I have been in journalism for so long that I have been in journalism for more than half of my life.
Because of that, I like to think I’m not fazed by unusual things happening. Two tornadoes hit while I’m trying to finish the newspaper? Been there, done that now. Have to move all our equipment out of the office? That’s now happened twice, the first time due not to power failure, but computer failure, two decades ago.
So when a reader walked into the office Friday morning and asked “What happened to the Age of Aquarius?”, I threatened the reader with answering his question in print.
For those too young to know what the question is about, it’s one of the signature songs of the Broadway musical “Hair: The American Tribal Love-Rock Musical.” The ‘60s quintet The Fifth Dimension had a number one hit from “Aquarius/Let the Sunshine In,” which may be on the short list of greatest pop songs of the ’60s or any other decade. (“Hair” came out in 1967, and “Aquarius,” the first medley to reach number one on the pop charts, was released in 1969, when I was, I should point out, 4 years old.)
“Hair” depicts a group of what were then called “hippies” fighting against, among other causes, being drafted into the Army during the Vietnam War. It took place during the most turbulent decade of this nation’s history other than the Civil War era, during protests for civil rights and against the Vietnam War and conventional morality. The lyrics that define the song, and the setting of the musical, would probably be:
Harmony and understanding
Sympathy and trust abounding
No more falsehoods or derisions
Golden living dreams of visions
Mystic crystal revelation
And the mind’s true liberation
The question posed here, I think, is what happened to the idealism that made people think they could make a difference in such big areas as expanding civil rights beyond just white men, or stopping a war. You may roll your eyes at those lyrics in this cynical age of ours, but some people did think most of what’s depicted in those lyrics was possible.
Those who grew up in the ’60s grew up in a period of pretty much unprecedented post-World War II prosperity. Their parents grew up in the Great Depression and World War II (some of whom fought in World War II), and as a generation they appeared to have been determined that their children would grow up with more than they had growing up. When people’s material needs are met, they tend to focus on things besides things, even such seemingly crazy ideas as exploring outer space. So what now are called the Baby Boomers (and truth be told, not all of them, or even most of them) decided to push cultural envelopes, in personal freedom and what they considered injustices.
On the other hand, there was the Vietnam War, one of the proxy wars between the U.S. and the Soviet Union, each of which had enough nuclear weapons to kill each other, themselves, and everyone else on the planet. The Vietnam War was the first American war where the American public got to see what fighting a war was like from their living room, thanks to TV. There was also the ugly trend of settling political differences by assassination, including John F. Kennedy in 1963 and Martin Luther King and Robert F. Kennedy within two months of each other in 1968. And to those who saw injustice in American society, the draft may have been the biggest injustice of all.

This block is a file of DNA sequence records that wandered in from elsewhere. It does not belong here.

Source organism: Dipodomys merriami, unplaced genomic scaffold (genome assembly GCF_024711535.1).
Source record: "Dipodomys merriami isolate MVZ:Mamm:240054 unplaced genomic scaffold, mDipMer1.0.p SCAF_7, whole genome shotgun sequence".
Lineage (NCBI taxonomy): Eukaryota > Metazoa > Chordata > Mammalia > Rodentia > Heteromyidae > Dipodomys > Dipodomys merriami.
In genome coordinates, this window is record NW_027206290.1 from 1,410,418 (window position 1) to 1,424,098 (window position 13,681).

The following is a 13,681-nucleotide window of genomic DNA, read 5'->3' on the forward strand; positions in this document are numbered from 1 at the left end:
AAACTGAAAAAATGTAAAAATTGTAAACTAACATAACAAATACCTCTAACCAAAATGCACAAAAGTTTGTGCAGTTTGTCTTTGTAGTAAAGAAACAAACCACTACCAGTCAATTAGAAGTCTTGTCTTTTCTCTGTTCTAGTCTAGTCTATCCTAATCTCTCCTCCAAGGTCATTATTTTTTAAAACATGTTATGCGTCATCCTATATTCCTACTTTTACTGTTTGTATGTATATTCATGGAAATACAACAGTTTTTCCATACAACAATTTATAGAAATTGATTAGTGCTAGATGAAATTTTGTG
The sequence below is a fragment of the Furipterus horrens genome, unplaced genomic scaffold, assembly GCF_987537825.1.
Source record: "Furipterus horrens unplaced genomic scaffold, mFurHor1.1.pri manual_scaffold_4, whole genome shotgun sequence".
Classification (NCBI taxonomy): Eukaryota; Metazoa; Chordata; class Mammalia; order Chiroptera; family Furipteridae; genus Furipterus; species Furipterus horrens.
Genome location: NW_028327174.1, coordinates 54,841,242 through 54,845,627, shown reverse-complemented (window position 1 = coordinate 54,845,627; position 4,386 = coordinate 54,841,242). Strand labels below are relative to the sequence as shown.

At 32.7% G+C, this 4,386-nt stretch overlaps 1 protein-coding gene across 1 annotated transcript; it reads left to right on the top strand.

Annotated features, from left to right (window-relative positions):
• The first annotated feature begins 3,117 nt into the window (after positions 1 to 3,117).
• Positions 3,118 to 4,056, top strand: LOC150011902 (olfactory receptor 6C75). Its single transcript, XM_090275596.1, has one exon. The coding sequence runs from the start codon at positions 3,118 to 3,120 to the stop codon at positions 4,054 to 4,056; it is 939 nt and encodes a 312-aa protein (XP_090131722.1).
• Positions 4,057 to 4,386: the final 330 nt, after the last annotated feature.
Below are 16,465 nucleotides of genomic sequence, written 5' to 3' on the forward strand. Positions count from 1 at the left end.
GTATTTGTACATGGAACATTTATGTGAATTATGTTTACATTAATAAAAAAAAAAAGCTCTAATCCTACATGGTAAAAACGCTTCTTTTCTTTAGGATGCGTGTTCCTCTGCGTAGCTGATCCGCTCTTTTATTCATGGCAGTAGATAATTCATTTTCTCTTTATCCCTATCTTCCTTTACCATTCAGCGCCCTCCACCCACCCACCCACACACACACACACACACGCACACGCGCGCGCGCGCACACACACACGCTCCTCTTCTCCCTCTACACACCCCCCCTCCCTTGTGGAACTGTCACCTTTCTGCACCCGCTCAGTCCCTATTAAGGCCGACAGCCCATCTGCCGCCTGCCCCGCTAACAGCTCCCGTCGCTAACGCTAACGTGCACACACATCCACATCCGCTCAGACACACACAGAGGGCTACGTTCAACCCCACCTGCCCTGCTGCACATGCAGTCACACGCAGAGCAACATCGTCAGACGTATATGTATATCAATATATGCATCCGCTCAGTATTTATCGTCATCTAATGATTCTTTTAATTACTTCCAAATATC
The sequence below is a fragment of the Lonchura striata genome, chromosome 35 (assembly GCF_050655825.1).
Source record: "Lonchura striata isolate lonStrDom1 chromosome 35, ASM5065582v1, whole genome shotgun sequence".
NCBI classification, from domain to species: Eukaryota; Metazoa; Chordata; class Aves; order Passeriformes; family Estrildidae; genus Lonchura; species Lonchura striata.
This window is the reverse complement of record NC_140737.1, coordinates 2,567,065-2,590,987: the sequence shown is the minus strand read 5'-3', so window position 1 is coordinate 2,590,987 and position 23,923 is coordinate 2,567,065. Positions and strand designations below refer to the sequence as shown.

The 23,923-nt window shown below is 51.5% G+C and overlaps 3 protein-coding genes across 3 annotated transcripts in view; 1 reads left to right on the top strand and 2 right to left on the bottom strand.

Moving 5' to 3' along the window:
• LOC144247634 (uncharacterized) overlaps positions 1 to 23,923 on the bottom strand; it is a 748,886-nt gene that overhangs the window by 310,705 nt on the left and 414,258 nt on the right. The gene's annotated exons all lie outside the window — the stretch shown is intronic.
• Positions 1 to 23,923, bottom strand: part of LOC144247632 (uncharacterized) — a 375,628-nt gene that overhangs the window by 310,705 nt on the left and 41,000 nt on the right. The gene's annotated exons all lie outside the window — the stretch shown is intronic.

The ’60s didn’t necessarily end in 1969 or 1970. Some might say they ended with the end of the Vietnam War in 1973; others might say they ended with Richard Nixon’s resignation ending the Watergate scandal in 1974. If you’re from Madison, you might say the ’60s ended with the UW–Madison Sterling Hall bombing in 1970, when protest against a war got an innocent person killed.
So what happened to the Age of Aquarius? The cynical would say “reality.” The ’70s featured a recession, inflation, and then a recession with inflation. The sexual freedom of the ’60s and ’70s ran into the reality of disease, sometimes fatal, as well as the disruption of families.
I am a child of the ’80s, and to some the ’80s are the ’60s in reverse — much more politically conservative and much more focused on materialism, perhaps as a reaction of the excesses of the ’60s and the economic bad times of much of the ’70s. The 2010s, to this point, lack the idealism, emphasis on personal freedom, prosperity and good music of the ’60s, while we have the widespread cultural disagreement of the ’60s, as demonstrated by the destroy-the-opposition nature of politics today. (Well, at least the draft is gone.)
A more optimistic viewpoint could be that people figured out that improving the planet, to the extent that’s possible when human beings are involved, is better done one step at time where you are now instead of trying to get government to do what you want it to do, since the government does what it wants to irrespective of what you want.
Maybe that’s the difference between the Age of Aquarius and the Age of ... whatever today. In an era of perceived plenty, optimism to the point of idealism thrives. In an age of scarcity, the opposite prevails.